By Heather Brown

MINNEAPOLIS (WCCO) – Police are still looking for a person who shot and killed a Las Vegas mother last week after an apparent road rage incident. Investigators say Tammy Meyers was driving with her daughter when they almost collided with another car.  Later, Meyers and her son went looking for that mystery driver and ended up in a shootout.

While very few cases get to that point, surveys have shown more than half of all drivers have experienced some kind of road rage.

So, why do we act differently when we’re behind the wheel?  Good Question.

“First, there are a lot of people who go crazy in their lives and go crazy in the car,” said Dave Decker, a licensed psychologist who provides anger management counseling. “But there are a lot of people who tend not to get explosive or disrespectful in their private lives, personal lives, but are much more likely to do it in the car.”

Decker said one of the reasons for road rage is that the car is a very territorialized space where we can hide from the world.  People tend to feel invincible in their cars.

“We’ve got our skin protecting us as human beings when we’re walking around in the real world but, in the car, we’ve got this huge metal shell that protects us from other people,” he said.

Betsy Perry of Minneapolis said giving another driver the finger before driving off makes her feels better. Stephanie Ellstrom of Minneapolis said she would never yell at a person who cut in line at a grocery store, but does get upset with other drivers.

“I yell, but I don’t make eye contact,” Ellstrom said. “I just yell to myself.”

Decker also points out there is a sense of anonymity when people are inside their cars because they don’t have a personal connection with the driver.  When that happens, it’s easier to get offended when someone tailgates or cuts you off.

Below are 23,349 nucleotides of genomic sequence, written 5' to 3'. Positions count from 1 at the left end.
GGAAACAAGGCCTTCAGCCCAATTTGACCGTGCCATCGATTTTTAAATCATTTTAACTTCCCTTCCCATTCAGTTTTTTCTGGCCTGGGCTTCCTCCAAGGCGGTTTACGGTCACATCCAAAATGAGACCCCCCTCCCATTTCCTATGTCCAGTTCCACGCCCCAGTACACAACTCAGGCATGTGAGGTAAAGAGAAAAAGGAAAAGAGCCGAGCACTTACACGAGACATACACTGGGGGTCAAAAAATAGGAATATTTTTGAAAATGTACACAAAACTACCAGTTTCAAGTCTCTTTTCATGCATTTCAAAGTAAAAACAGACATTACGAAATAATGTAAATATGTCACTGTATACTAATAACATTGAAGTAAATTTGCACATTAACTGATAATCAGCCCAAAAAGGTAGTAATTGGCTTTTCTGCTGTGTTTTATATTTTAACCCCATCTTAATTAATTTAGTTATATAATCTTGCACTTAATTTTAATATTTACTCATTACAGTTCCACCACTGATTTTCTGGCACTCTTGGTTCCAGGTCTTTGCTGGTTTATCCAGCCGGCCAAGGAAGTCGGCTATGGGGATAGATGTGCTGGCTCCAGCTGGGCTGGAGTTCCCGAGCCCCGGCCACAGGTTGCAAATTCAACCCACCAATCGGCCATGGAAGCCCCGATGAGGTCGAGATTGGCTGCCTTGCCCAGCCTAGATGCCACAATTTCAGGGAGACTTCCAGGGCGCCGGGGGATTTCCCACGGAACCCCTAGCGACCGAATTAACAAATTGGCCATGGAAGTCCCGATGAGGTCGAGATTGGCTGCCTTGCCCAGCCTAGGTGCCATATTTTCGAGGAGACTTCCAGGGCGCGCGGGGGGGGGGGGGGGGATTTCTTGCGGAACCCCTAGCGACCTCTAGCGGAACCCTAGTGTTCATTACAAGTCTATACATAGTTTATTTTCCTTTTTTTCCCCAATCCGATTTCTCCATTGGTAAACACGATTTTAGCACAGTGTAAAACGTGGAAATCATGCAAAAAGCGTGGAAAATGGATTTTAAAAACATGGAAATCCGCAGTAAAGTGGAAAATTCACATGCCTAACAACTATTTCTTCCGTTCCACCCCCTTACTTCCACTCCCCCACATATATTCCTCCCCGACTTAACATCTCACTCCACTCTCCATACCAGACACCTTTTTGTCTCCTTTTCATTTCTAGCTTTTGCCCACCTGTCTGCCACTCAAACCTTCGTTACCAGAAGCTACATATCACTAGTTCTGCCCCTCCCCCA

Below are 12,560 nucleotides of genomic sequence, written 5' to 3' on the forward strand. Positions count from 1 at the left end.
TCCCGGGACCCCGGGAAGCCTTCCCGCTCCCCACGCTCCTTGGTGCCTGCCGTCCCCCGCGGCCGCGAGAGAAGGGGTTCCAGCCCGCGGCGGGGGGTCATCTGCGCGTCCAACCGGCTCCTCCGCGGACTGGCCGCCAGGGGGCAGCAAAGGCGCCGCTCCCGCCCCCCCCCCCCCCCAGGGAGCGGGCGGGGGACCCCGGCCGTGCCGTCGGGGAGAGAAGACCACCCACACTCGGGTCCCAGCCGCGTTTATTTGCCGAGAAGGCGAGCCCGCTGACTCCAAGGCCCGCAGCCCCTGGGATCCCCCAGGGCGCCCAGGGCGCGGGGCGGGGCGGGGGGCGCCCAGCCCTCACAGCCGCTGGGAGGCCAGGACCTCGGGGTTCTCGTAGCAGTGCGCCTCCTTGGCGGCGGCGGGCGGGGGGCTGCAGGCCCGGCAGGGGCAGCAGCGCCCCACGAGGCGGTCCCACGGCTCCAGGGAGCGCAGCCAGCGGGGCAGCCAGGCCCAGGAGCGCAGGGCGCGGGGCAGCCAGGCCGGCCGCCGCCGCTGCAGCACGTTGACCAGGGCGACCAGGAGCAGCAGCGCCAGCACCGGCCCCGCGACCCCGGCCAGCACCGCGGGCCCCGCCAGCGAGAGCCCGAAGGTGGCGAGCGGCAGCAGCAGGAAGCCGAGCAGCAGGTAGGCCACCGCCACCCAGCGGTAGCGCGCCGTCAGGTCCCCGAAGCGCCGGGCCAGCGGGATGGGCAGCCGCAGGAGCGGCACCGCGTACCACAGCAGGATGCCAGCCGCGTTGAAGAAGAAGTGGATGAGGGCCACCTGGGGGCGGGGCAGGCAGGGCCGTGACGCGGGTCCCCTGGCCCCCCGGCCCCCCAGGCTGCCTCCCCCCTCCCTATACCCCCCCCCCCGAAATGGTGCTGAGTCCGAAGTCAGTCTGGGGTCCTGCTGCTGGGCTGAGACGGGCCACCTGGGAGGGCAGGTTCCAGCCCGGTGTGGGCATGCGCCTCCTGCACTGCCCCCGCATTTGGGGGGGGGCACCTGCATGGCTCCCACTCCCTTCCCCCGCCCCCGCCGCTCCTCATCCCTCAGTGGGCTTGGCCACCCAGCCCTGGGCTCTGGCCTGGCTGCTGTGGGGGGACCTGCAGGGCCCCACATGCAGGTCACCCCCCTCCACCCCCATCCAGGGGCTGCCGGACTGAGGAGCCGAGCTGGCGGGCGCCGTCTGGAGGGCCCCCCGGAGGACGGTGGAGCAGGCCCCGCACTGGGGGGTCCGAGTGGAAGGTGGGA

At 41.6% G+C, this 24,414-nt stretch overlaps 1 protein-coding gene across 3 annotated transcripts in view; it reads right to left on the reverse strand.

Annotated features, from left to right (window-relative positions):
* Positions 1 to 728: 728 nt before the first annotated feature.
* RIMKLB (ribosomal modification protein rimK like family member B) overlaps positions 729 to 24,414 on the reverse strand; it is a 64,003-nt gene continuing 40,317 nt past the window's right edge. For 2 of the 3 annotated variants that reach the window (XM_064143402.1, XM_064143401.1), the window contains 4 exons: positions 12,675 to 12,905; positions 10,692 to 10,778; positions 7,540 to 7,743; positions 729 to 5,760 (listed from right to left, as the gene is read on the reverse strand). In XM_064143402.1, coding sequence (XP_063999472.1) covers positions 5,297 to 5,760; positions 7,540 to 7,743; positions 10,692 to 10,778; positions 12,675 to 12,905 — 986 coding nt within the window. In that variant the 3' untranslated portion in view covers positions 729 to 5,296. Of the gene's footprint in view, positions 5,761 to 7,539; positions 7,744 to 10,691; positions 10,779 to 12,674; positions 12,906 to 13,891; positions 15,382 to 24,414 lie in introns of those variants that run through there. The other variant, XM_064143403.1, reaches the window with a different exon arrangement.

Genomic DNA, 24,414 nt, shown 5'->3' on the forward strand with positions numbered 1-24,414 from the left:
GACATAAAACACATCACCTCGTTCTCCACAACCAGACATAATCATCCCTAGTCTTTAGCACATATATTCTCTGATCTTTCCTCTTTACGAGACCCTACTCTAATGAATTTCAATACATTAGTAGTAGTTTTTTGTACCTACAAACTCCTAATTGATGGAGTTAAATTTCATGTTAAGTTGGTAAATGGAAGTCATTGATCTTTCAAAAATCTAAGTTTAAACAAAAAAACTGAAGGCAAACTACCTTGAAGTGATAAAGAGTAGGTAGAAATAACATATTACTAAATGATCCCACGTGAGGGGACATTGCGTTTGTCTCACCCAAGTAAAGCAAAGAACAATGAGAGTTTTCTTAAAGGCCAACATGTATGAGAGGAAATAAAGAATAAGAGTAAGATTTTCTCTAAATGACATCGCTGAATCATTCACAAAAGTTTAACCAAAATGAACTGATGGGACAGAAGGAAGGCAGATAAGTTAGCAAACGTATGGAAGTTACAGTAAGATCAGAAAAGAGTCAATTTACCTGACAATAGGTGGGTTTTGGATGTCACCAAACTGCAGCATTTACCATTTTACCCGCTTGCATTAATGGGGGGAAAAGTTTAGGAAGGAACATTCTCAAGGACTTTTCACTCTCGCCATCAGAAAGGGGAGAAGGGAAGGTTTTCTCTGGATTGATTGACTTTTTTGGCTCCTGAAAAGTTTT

“They’ll use that an excuse to go off on that particular driver, to try to teach that driver a lesson about how to drive according to their rules of the road,” he said.

Cars are also places where people let out their everyday stresses.  Traffic and congestion generally add to that stress.

“If they have places they want to go, they want to make sure no one else gets in the way, and that’s that sense of entitlement,” he said. “It’s the idea that I have a right to control other people, other situations, and the reality is we have no control over anything but our own responses and reactions.”

Finally, people often think cars provide an easy escape, that someone can drive away with no consequences.

Decker said that’s a very dangerous way of thinking because you never know what the other driver will do, whether that person has anger management issues or even if that person has a gun.

“If you get caught up with someone like that, you don’t know where it’s going to go,” he said.

Heather Brown

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